Sunday, February 03, 2019 1:00 am
Trump advisers to speak to state GOP
NIKI KELLY and BRIAN FRANCISCO | The Journal Gazette
Two key advisers to Donald Trump's 2016 presidential campaign will headline the Indiana Republican Party Spring Dinner in Indianapolis.
Trump's former campaign manager and deputy campaign manager, Corey Lewandowski and David Bossie, will appear at the March 11 dinner at the JW Marriott.
“There's no question that Indiana is Trump country,” said Kyle Hupfer, chairman of the Indiana Republican Party. “This is the state where President Trump clinched the Republican nomination, found his vice president, received his first votes on Election Night in 2016 and helped elect a new U.S. senator in Mike Braun.
“We are honored to welcome Corey Lewandowski and David Bossie to Indiana this spring to share their behind-the-scenes stories on how President Trump rose to victory in 2016 and how he is making America great again,” Hupfer said.
Lewandowski and Bossie, who is the Maryland national committeeman for the Republican National Committee, are authors of the recently published “Trump's Enemies: How the Deep State is Undermining the Presidency” and the New York Times best-seller “Let Trump Be Trump: The Inside Story of His Rise to the Presidency.”
At the March 11 dinner, Lewandowski and Bossie will be interviewed on stage by Marty Obst, senior political adviser to Vice President Mike Pence. The dinner will also feature top Indiana Republican elected officials. Those interested in buying a ticket can learn more at indiana.gop/2019springdinner. The lowest-priced ticket for a seat is $150.
Banks again sits on veterans panel
U.S. Rep. Jim Banks has been appointed the ranking Republican on the Technology Modernization Subcommittee of the House Veterans' Affairs Committee.
Banks, R-3rd, was subcommittee chairman last year when Republicans controlled the House and the VA Committee formed the panel, which is overseeing the $16 billion upgrade of the Department of Veterans Affairs medical records system. He is a member of the Navy Reserve.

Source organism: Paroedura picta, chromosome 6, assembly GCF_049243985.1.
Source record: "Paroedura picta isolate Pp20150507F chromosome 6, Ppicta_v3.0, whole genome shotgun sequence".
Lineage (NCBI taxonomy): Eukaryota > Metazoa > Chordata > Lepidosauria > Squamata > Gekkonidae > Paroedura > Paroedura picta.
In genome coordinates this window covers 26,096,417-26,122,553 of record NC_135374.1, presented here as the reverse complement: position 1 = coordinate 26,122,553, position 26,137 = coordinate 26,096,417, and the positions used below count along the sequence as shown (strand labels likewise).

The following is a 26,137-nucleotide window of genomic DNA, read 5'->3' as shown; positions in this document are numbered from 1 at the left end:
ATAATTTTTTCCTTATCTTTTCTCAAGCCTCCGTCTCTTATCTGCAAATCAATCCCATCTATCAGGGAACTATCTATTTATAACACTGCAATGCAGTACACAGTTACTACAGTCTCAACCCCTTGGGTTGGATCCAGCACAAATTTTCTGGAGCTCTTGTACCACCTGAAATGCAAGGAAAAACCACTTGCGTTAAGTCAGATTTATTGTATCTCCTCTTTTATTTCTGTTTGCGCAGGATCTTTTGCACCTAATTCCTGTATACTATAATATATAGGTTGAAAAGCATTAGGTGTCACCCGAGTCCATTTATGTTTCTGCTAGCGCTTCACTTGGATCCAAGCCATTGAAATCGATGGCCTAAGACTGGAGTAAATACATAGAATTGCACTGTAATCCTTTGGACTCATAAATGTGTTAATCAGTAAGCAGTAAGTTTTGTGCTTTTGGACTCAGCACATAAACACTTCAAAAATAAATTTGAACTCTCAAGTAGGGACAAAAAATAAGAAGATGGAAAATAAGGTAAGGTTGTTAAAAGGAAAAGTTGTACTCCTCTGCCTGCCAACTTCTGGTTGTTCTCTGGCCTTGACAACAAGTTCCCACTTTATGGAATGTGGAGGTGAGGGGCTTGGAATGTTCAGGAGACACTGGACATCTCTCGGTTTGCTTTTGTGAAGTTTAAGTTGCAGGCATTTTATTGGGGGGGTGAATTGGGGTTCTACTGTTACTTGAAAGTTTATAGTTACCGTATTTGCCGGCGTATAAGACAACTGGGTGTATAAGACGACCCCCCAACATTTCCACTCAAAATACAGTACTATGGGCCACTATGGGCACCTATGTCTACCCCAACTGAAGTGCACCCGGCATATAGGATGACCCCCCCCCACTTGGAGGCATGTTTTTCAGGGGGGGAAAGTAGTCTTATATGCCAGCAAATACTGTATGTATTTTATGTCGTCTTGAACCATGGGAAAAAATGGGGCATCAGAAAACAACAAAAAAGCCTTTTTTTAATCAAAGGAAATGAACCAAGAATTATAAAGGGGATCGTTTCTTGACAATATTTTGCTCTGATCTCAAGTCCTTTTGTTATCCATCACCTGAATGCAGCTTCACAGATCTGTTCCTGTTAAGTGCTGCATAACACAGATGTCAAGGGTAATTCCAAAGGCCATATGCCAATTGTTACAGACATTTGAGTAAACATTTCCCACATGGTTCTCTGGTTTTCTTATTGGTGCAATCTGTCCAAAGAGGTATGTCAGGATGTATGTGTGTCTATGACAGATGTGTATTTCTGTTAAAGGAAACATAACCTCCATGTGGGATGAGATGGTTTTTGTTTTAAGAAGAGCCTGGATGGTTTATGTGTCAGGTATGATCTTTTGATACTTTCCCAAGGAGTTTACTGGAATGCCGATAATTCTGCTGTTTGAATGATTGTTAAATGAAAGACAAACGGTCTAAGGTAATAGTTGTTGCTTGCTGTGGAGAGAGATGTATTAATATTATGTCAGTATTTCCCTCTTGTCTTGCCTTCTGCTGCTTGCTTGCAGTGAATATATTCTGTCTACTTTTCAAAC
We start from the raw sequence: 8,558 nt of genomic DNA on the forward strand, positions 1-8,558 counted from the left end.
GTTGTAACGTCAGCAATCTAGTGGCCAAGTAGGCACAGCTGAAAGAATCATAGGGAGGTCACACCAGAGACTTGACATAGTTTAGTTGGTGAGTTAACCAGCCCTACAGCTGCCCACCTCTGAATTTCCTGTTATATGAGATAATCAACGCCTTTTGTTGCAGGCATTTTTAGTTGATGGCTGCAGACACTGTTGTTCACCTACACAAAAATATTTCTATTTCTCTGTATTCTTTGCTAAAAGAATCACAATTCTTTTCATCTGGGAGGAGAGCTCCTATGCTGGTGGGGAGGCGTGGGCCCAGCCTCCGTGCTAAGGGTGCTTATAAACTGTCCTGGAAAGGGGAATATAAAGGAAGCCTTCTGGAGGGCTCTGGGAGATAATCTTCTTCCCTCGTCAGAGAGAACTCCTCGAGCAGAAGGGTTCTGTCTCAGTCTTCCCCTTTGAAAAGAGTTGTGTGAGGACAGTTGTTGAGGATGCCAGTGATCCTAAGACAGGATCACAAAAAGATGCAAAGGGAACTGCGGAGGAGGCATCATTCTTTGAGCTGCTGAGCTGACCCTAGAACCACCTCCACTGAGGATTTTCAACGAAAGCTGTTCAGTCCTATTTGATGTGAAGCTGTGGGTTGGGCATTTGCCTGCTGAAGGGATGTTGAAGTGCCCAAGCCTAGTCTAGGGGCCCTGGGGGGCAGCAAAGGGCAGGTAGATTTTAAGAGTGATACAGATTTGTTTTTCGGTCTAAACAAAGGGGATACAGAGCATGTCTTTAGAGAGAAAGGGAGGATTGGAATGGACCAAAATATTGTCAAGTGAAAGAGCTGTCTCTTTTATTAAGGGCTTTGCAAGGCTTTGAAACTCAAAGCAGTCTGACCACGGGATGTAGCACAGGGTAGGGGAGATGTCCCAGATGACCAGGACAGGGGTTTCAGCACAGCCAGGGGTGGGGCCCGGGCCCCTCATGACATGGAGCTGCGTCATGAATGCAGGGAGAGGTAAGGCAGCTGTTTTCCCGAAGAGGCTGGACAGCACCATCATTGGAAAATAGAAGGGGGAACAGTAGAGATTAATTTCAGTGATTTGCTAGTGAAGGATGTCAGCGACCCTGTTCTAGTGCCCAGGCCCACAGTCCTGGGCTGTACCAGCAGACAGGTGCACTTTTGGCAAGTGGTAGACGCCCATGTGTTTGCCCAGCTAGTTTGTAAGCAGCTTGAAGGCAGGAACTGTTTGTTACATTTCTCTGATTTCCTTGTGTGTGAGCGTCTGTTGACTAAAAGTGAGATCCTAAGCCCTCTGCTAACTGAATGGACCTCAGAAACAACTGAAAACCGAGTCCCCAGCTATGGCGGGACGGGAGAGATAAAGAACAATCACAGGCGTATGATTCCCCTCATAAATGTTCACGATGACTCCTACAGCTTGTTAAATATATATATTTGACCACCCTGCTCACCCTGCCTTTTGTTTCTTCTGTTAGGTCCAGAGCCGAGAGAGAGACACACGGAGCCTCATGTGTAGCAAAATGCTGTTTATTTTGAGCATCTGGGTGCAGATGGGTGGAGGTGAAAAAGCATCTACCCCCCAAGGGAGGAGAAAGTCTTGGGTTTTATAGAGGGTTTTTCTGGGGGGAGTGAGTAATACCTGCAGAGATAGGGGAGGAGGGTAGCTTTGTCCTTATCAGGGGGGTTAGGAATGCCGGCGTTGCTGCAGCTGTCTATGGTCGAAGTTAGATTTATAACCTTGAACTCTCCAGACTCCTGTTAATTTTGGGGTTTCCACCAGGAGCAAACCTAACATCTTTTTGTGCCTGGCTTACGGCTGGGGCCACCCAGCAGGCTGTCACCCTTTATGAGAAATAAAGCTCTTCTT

Freshman Democratic Rep. Susie Lee of Nevada has been named chair of the subcommittee for the 116th Congress.
Banks said Monday at a town hall meeting in New Haven: “Many of the problems that we have at the VA arrive from antiquated IT systems. The electronic health records system in the VA dates back to 1984. We're still using it today. Our veterans deserve better, and that's why this administration has invested in a major contract.”
But he said the implementation of the 10-year contract is “already off to a bumpy start.” During a subcommittee hearing in November, Banks expressed concerns about rising costs and the time it was taking VA to link its records system with those of the Defense Department and private health care providers.
Banks remains a member of the Armed Forces and the Education and Workforce committees in the 116th Congress.
Not so fast
Siri, Apple's helpful personal assistant, had a cameo on the Indiana House floor last week – sort of.
During debate on volunteer firefighters, Fort Wayne Rep. Bob Morris wanted to settle a disagreement on what the word “volunteer” means. So he stepped up with his phone, activated Siri and asked.
But House Speaker Brian Bosma gaveled Siri down because she had not been recognized by him to speak.
Maybe another time.
Democrats target Brooks for defeat
The Democratic National Campaign Committee has targeted an Indiana Republican for defeat in the 2020 election, according to reports.
The seat of Rep. Susan Brooks, R-5th, is among 33 in the House the DNCC aims to flip, the organization said in a memo reported by news media. Eight of those seats, including Brooks' central Indiana district, represent growing suburban areas similar to districts the Democrats won in 2018 to retake the House majority.
The Washington news organization Roll Call lumped Brooks in with DNCC targets it called “reaches,” noting she won re-election last year by 14 percentage points.
Brooks, a Carmel resident who grew up in Fort Wayne, received 56.8 percent of the vote in November. It was the first time she received less than 61.5 percent in four general elections.
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